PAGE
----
Sites need testing, experts say

National Cancer Institute's Usability Web site

Web developers should put their sites through usability tests because many people have a hard time finding the information they want online, experts said this month.

Rather than relying on usability tests, Web developers often base the design on what looks good or how they think information should be organized, said officials from the National Cancer Institute's Communication Technologies Branch (CTB) in the Office of Communications. But only half of all sites have been compiled using basic usability concepts, and Web site users are able to find the information they want only 40 percent of the time, experts said.

"Everyone has an idea where [information] should be," said Sanjay Koyani, a usability engineer and analyst for CTB. "Let's start looking at the data to drive our decisions."

Koyani and other cancer institute officials recently participated in a discussion at the Interagency Resource Management Conference in Cambridge, Md.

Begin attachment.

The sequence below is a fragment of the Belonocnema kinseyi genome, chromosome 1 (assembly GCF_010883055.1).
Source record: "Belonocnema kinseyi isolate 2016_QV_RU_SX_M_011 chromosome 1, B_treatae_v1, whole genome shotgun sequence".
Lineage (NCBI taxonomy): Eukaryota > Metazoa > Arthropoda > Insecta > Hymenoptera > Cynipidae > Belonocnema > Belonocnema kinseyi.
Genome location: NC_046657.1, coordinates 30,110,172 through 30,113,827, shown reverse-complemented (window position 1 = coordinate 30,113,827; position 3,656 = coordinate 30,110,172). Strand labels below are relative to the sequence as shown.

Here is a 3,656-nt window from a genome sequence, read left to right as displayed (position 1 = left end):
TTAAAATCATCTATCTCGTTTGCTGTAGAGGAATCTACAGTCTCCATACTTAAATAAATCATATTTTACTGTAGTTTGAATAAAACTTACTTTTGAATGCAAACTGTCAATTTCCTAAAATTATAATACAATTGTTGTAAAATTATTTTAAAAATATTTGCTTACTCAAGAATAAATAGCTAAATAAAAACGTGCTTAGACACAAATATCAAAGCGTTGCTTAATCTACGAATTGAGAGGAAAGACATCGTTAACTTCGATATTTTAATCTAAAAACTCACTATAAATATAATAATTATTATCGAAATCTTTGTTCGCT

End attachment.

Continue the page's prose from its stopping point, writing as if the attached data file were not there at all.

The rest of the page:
CTB officials were asked to redesign the institute's Web site about three years ago. The effort required a test that allows designers to assess how easily users can understand and navigate the site.

The Homeland Security Department tested the initial Web site and found it to have an overall success rate of 38 percent, CTB officials said. Users who were seeking information about how to volunteer found information 100 percent of the time.

However, those seeking information about nuclear security, air marshals and/or fire safety were successful 0 percent of the time.

"This shows management where they need to do some work," said Janice Nall, CTB chief. Once the site is fixed, officials can then compare the designs, she said.

The Department of Health and Human Services' Web site went through a similar review.

Users "couldn't even get off the home page," said Mary Theofanos, manager of the cancer institute's Communications Technologies Research Center. "People are topic-driven, and the site was set up by agency. Here you had a site with loads of information on it and nobody could get to it."

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